[MUD-Dev] Geometric content generation
johnbue at msn.com
Wed Oct 3 19:41:17 New Zealand Daylight Time 2001
Brian Hook writes:
> At 12:04 PM 10/2/01 +0200, Hans Henrik Stærfeldt wrote:
>> The problems that might arise from 'single, flexible character'
>> design is that every character in the game ends up exactly the
> This is a very legitimate concern. The key is that you need to
> avoid "convenient generalization". I'm fine with characters with
> similar skill sets, so another differentiating factor needs to be
> present -- ideally, one with a high cost (in time or resources) of
> change. In our case, the character's spaceship is going to be
> this differentiating factor. Changing spaceships will not be a
> convenient or cost-effective operation, however it isn't so high
> as to be impossible.
> In addition, we're toying with the idea of having some skills
> selectively degrade, because my only real concern is that everyone
> will power up all skills in all dimensions and then just change
> "careers" whenever they feel like it. There is a cost to this,
> but it may not be enough to dissuade players from doing it
My current take on this is to have a hierarchical skill set which
characters can fill in as they discover masters, or books, etc, that
teach or describe skills to the player's character. All characters
have a fixed number of skill points that they can allocate between
the various skills that they have encountered or learned. Their
maximum achievement in a skill is an operation dependent on how well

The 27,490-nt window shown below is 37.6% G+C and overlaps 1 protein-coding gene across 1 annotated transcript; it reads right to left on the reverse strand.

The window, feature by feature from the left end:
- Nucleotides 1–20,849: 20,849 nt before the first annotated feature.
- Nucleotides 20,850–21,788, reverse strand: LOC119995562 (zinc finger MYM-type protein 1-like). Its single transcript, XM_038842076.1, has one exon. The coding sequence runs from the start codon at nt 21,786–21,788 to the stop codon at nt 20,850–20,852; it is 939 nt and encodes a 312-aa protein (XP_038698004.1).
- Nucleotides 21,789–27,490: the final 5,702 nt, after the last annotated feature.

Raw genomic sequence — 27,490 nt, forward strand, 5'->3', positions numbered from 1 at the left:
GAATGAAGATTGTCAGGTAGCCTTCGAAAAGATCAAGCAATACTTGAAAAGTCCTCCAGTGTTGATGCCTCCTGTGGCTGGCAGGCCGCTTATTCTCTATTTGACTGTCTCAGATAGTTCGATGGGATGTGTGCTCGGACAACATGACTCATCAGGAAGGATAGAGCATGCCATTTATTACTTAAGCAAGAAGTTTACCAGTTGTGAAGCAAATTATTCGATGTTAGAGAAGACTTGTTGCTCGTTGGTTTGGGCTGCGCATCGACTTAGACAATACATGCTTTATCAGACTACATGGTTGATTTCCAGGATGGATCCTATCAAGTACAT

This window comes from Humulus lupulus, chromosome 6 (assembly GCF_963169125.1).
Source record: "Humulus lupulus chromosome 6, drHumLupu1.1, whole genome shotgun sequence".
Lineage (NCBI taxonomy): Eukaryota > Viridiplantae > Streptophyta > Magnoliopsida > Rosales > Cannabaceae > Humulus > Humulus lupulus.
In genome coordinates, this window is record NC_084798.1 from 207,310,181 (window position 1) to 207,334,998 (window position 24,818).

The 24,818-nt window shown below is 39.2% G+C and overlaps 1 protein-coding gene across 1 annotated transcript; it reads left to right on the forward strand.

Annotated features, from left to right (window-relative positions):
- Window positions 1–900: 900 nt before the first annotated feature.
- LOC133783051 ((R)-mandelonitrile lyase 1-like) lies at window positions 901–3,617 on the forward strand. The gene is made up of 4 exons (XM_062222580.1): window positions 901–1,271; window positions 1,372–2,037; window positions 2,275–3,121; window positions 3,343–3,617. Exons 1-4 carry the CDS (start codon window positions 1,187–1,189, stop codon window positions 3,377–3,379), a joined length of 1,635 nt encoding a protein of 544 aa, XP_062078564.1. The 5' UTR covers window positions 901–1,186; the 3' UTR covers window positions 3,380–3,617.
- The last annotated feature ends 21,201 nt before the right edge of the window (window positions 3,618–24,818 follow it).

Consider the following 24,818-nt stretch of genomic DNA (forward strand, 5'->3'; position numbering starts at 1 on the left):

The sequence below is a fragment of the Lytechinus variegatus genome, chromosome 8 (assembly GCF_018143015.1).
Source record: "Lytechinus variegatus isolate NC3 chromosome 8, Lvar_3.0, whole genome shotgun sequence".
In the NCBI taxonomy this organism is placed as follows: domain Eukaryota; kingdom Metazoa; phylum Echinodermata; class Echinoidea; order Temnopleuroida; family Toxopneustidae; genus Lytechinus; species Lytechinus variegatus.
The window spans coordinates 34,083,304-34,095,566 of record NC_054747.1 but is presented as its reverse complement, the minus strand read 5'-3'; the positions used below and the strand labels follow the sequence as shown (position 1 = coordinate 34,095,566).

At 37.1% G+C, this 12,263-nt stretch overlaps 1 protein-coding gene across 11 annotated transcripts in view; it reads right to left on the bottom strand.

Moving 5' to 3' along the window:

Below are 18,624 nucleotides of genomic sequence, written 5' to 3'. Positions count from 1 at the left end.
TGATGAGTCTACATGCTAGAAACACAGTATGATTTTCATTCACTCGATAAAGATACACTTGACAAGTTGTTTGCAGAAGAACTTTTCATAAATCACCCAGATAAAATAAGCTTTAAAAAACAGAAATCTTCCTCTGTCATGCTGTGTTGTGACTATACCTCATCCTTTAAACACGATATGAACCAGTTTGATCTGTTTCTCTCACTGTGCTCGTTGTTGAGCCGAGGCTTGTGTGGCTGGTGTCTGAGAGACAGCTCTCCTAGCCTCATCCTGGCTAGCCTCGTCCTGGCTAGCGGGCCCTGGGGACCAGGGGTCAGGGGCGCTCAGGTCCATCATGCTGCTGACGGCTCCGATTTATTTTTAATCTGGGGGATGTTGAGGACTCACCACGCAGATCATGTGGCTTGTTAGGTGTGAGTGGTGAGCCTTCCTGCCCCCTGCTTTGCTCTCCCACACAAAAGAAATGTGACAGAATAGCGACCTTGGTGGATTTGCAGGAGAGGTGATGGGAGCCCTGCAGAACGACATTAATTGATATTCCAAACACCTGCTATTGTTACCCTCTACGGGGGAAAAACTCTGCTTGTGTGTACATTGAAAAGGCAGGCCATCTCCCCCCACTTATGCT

they were taught by the master or by the book.
Skills have a kind of inertia to them, and only advance at a given
pace. So even though a newbie character has the same 1000 skill
points to allocate among all known skills as a character that has
been around for a year, the newbie will not have had time to push
the skill points into its known skills. In truth, the newbie may
not have a place to put all 1000 skill points because it hasn't
learned enough skills. [I'm of the opinion that newbie characters
should be perfectly capable of many useful skills. Newbie 'babe'
characters are just plain silly.]
If we consider the one year old character, with many skills known
and all 1000 skill points allocated, we find that the character
knows many more skills than it is currently capable of using
competently. The character learned blacksmithing at one time, but
at some point, the player decided to move those skill points out of
blacksmithing and into tracking. As with the initial disposition of
skill points, this process has inertia to it. Points can only be
reallocated slowly, so as to avoid realtime issues of players
swapping skill around.
The summary is that there are many skills that can be learned, that
competency comes for free once the basic skill has been learned (no
advancement through use, nor atrophy of unused skills), and that
skill competency reallocation may be started at any time. In such a
system, the advancement of skill is no longer the game. Instead, it
becomes one of use and acquisition of the skills in the first place.
Player characters can obtain skills from other player characters in
addition to NPCs and books, but only to the degree that the teaching
character has the skill currently trained. So players who want to
know juggling at the master level will have to find somebody who is
currently a master in juggling, not just somebody who once was a
To make the learning process more involved, there is an inertia to
learning as well. A character can only learn so much about new
skills in a given period of time. So in order to gain a master's
understanding of a single skill may require three or four 'pulses'
of learning over a period of time (e.g. a day or two).
>> (who want to be a barge pilot, if you can be a crack-shot fighter
> Who wants to be a cleric when you can make the fireball slinging
> mage? Obviously, not everyone, but those styles of play
> definitely appeal to many.
Well, given that the games are developed by people who want to be
fireball slinging mages, it's not very surprising that we're in the
predicament that we are.
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